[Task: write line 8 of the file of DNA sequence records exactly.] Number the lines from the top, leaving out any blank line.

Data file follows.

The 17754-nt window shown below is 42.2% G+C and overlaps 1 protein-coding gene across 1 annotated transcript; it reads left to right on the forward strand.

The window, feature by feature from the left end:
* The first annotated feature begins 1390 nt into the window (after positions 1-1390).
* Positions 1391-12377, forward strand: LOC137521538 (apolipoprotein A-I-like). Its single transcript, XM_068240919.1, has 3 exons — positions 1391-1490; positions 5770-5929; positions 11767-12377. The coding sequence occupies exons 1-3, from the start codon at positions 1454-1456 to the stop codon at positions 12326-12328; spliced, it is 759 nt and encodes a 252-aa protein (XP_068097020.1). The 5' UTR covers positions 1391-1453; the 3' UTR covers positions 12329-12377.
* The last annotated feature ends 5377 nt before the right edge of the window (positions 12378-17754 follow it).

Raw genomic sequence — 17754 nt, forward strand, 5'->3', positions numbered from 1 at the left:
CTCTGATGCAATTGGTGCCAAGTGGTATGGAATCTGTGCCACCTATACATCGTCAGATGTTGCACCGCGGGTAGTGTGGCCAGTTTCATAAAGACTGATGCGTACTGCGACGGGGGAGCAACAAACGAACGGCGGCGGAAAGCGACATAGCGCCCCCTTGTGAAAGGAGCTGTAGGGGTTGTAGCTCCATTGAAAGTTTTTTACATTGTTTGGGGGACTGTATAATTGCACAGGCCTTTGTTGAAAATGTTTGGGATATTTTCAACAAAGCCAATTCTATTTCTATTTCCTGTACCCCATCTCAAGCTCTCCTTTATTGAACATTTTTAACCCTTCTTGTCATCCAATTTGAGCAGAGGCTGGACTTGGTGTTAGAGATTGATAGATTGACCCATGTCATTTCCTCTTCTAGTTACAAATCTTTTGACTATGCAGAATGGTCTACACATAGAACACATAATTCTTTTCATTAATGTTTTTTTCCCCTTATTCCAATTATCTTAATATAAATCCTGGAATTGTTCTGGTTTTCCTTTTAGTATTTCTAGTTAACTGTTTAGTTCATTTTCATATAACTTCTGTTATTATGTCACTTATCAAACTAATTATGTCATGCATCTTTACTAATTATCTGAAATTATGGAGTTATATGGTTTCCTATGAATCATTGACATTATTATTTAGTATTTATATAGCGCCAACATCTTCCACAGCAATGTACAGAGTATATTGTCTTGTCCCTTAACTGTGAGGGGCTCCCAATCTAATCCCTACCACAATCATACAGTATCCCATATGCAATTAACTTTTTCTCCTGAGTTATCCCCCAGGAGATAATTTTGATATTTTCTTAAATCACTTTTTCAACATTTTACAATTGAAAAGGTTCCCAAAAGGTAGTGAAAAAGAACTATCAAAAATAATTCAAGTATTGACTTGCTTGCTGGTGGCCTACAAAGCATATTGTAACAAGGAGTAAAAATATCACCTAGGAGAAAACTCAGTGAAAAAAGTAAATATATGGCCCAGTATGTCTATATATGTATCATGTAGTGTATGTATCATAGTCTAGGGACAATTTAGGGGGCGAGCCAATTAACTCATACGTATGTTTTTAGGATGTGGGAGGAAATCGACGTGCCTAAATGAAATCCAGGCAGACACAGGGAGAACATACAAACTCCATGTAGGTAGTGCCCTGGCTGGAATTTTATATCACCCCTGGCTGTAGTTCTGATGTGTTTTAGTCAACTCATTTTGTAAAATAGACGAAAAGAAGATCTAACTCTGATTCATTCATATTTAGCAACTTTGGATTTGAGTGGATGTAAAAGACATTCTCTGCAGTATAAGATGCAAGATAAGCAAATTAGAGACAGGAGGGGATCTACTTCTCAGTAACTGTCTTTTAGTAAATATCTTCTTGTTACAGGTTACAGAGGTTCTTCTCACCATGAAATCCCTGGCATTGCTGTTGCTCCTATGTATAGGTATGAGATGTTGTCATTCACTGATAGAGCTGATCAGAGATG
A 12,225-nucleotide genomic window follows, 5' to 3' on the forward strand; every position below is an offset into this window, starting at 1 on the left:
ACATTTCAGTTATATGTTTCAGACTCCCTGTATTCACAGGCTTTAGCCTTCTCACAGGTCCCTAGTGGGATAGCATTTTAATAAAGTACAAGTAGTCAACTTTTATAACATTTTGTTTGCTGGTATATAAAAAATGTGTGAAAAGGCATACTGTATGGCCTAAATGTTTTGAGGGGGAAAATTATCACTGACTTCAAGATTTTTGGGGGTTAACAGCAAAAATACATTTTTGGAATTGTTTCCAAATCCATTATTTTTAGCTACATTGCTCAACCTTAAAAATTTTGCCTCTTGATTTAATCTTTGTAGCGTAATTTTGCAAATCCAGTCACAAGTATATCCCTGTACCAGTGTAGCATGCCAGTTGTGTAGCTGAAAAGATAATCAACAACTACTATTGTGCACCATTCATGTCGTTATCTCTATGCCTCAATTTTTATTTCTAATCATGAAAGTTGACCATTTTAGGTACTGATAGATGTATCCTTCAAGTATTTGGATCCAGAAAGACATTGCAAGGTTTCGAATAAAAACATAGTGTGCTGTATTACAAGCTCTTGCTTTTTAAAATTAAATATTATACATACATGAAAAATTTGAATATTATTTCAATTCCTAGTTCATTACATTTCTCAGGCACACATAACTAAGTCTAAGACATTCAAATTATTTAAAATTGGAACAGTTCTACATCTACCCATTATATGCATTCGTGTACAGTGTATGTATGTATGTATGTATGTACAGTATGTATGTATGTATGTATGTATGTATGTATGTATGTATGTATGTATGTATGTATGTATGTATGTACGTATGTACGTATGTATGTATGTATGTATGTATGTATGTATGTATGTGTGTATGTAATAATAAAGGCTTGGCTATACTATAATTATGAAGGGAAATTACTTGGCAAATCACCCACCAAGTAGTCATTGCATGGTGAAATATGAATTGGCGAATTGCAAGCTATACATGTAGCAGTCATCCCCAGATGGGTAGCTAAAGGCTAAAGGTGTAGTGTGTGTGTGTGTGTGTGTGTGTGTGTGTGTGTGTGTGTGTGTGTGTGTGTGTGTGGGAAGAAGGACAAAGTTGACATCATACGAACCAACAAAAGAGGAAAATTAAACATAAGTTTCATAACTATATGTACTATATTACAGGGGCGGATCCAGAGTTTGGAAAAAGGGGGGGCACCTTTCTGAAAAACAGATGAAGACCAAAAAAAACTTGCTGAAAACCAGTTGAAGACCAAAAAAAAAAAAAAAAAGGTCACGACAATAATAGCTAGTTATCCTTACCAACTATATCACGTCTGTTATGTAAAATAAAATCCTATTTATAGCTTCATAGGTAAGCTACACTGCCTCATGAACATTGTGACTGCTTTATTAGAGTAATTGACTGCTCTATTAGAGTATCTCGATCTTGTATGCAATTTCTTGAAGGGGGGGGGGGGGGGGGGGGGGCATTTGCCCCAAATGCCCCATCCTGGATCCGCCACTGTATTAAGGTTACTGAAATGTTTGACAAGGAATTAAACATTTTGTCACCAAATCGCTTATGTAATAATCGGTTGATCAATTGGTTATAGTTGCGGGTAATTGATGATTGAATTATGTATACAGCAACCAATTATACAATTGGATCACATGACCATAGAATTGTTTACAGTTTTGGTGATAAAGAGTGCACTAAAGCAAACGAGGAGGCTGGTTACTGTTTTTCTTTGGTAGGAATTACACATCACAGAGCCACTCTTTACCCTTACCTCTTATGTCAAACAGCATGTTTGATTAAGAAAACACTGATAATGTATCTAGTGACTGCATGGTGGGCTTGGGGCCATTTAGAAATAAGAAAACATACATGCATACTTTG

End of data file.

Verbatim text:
A 12,225-nucleotide genomic window follows, 5' to 3' on the forward strand; every position below is an offset into this window, starting at 1 on the left: